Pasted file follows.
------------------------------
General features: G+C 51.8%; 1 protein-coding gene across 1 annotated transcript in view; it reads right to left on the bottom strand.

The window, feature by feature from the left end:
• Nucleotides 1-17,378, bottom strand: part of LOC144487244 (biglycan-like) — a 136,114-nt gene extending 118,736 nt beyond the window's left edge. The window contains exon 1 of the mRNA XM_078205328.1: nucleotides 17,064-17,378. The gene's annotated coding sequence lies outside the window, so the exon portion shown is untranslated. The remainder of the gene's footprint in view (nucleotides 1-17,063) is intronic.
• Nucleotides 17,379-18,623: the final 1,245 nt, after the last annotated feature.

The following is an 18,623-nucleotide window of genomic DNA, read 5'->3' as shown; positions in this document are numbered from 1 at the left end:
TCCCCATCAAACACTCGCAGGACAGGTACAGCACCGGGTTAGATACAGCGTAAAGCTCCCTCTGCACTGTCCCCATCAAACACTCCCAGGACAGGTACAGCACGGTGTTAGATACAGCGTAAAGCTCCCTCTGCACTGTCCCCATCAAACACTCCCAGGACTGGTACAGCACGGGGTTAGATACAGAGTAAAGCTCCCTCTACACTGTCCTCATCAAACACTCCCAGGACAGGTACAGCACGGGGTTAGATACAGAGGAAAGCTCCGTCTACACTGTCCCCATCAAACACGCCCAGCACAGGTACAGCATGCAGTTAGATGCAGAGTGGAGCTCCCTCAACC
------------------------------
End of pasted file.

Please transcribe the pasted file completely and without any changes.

General features: G+C 51.8%; 1 protein-coding gene across 1 annotated transcript in view; it reads right to left on the bottom strand.

The window, feature by feature from the left end:
• Nucleotides 1-17,378, bottom strand: part of LOC144487244 (biglycan-like) — a 136,114-nt gene extending 118,736 nt beyond the window's left edge. The window contains exon 1 of the mRNA XM_078205328.1: nucleotides 17,064-17,378. The gene's annotated coding sequence lies outside the window, so the exon portion shown is untranslated. The remainder of the gene's footprint in view (nucleotides 1-17,063) is intronic.
• Nucleotides 17,379-18,623: the final 1,245 nt, after the last annotated feature.

The following is an 18,623-nucleotide window of genomic DNA, read 5'->3' as shown; positions in this document are numbered from 1 at the left end:
TCCCCATCAAACACTCGCAGGACAGGTACAGCACCGGGTTAGATACAGCGTAAAGCTCCCTCTGCACTGTCCCCATCAAACACTCCCAGGACAGGTACAGCACGGTGTTAGATACAGCGTAAAGCTCCCTCTGCACTGTCCCCATCAAACACTCCCAGGACTGGTACAGCACGGGGTTAGATACAGAGTAAAGCTCCCTCTACACTGTCCTCATCAAACACTCCCAGGACAGGTACAGCACGGGGTTAGATACAGAGGAAAGCTCCGTCTACACTGTCCCCATCAAACACGCCCAGCACAGGTACAGCATGCAGTTAGATGCAGAGTGGAGCTCCCTCAACC